"This dress has been in the possession of the Steward's family for nine generations," declared Lady Ivriniel as her maids busied themselves with pins and measuring tapes. "It was commissioned for the wedding of Ecthelion the First to Elwaloth of Pinnath Gelin. They say it was made by Elves, who wove in a spell to protect the fabric; though how true that is I do not know. After Ecthelion's death it passed on to the family of Egalmouth, who was the grandson of Ecthelion's aunt, for Ecthelion had no children. He was succeeded by his son Beren, who was in turn followed by Beregond, and both those Stewards did a lot to help your people against the Corsairs and the Dunlendings." She managed to make it sound as if this put Éowyn under a particular obligation to wear the dress. "At the wedding of Beregond's son Belecthor to Lothwen of Anfalas a table was knocked over and red wine was spilled over the bride. Fortunately the dress was saved, so when Thorondir married..."
While Ivriniel droned on and on, Éowyn struggled to keep awake and upright. The gown seemed to be getting heavier by the minute and was so hot she was beginning to feel faint. Sweat trickled down her back. Her longing glance wandered to the window and to the summery landscape far below the city. Everything was green out there, green and fresh, with a wind just strong enough to swell the flags on the battlements. Her mind drifted off to the cool winds on the grass of Rohan. She should have got married at home. Why had she come here? Whatever had possessed her to agree to a Gondorian wedding? Wasn't it the custom that the groom came to the bride's home? No, she remembered, in Gondor it was the other way round, Faramir had explained. Still, why should his tradition count more than hers? She felt rather impatient with Faramir right now. Why could he not support her?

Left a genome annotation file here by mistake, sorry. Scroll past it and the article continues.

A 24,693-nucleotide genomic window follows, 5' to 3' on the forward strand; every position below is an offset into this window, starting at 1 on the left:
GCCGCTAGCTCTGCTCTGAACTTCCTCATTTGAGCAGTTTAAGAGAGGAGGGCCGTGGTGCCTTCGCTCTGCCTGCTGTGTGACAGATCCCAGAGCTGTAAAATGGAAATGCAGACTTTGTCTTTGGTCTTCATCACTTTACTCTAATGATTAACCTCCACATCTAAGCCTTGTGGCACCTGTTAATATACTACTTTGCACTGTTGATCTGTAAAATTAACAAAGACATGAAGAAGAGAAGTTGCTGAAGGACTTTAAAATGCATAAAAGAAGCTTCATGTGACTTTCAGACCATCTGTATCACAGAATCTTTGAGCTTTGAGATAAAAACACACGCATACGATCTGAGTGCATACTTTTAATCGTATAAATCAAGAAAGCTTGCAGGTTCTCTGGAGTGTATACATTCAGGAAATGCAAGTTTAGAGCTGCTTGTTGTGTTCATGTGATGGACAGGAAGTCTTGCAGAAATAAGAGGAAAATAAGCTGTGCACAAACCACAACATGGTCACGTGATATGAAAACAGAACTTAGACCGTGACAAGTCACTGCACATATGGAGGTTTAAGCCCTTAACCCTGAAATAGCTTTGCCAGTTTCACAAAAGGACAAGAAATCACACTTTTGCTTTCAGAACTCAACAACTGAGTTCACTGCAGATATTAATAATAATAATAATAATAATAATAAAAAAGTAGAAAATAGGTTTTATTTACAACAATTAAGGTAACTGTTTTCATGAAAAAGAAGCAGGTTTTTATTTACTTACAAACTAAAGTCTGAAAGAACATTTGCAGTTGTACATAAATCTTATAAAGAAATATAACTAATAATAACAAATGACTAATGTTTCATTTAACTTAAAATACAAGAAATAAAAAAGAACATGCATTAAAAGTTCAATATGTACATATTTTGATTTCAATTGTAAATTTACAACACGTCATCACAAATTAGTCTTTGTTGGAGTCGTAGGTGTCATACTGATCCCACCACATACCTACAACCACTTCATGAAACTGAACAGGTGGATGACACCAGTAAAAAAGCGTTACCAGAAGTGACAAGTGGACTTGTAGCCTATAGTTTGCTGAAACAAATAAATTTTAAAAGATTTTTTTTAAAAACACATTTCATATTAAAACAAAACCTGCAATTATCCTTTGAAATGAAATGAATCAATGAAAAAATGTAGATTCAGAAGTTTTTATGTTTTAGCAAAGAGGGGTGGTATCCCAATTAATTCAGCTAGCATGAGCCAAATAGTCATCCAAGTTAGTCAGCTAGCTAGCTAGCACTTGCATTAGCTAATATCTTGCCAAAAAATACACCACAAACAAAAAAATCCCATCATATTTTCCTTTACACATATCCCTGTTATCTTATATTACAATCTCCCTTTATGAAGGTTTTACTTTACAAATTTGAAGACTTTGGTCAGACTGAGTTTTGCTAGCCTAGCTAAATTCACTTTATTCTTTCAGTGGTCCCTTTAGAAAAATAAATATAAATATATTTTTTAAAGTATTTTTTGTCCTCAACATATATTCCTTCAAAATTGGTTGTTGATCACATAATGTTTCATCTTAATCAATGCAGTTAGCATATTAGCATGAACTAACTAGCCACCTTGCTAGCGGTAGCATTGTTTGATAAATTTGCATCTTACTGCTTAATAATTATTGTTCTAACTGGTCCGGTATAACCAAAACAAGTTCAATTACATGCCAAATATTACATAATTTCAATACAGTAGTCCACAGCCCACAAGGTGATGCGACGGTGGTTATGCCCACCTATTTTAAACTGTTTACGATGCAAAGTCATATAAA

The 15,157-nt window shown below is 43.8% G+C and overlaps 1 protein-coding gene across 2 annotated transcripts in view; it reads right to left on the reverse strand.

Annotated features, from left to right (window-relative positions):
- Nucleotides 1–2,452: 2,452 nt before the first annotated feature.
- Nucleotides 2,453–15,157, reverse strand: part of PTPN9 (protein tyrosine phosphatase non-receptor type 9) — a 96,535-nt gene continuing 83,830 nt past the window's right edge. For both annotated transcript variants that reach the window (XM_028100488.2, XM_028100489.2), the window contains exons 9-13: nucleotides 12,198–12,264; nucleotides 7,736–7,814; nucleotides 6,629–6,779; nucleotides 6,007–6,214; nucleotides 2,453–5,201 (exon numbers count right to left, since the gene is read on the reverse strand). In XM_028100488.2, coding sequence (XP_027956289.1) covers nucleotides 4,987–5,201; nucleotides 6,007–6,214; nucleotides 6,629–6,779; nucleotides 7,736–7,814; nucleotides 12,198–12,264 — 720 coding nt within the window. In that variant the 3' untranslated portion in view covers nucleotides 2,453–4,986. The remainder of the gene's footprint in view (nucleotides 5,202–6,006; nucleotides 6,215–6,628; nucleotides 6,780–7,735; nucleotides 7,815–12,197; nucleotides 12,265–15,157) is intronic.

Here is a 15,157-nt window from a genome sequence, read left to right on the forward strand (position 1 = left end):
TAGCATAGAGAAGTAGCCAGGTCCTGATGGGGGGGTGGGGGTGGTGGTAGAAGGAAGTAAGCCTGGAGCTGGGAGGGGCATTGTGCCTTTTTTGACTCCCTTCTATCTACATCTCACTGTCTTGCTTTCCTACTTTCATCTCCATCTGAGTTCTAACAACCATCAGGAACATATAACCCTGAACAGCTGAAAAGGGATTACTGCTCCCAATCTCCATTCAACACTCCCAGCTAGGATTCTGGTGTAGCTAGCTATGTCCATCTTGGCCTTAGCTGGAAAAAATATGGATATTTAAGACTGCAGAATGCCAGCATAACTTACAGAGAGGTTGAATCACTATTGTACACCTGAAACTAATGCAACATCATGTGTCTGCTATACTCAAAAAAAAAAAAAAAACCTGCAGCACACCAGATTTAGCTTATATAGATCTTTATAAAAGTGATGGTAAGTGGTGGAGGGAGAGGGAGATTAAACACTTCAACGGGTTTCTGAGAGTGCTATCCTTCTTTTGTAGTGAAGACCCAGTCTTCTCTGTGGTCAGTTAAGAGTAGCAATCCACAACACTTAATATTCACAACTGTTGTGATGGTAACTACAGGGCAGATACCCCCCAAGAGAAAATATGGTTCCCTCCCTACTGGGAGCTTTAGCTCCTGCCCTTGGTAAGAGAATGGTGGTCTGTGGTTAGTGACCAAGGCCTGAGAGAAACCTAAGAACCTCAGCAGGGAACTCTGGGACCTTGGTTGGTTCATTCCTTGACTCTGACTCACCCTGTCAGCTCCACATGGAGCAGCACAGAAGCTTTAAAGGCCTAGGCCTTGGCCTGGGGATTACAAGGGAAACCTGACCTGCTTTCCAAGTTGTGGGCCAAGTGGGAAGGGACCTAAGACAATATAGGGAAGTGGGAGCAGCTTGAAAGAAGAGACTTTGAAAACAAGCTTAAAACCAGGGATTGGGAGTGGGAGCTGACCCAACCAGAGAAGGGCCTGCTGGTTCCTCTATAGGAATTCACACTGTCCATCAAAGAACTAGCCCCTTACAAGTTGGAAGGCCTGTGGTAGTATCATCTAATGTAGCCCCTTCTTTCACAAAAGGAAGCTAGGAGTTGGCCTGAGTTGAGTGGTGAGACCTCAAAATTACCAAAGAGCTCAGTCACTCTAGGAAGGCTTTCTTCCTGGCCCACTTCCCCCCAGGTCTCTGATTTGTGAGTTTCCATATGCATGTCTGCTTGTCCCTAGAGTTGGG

"Well, there are a good three inches we can let out from the hem. You are very tall, Lady Éowyn. Gondorian ladies are usually smaller."
Éowyn felt inclined to comment that this was odd, since Gondorian men were tall enough, but she checked herself and decided that she didn't have to justify her height. It didn't matter anyway. It wasn't as if she was going to wear the wretched dress. Succumbing to this fitting session was just a strategic retreat until she could think of a way out of the quagmire.
But was there a way? Ivriniel had cast one look at the green gown and dismissed it as a flimsy thing not fit to be worn at court. "Dignity, my girl, is to people of our station more vital than the air we breathe," she had declared. There had been a sharp retort sitting on Éowyn's tongue about the amount of lace that was compatible with dignity, not to mention colour schemes, but she had thought of Faramir's reproach. Indeed, she couldn't win anything by falling out with his aunt. However, the question of how she was going to avoid the humiliation of getting married in a dress out of a nightmare was becoming a little more pressing with every pin the maids put in place.
"What broad shoulders you have, girl. And such strong arms!" Ivriniel's voice left no doubt that she considered Éowyn's muscular build a most unbecoming and unladylike thing.
Éowyn shrugged, dislodging in the process the pins that fitted the sleeve to the bodice.
"It's the sword practice, I suppose."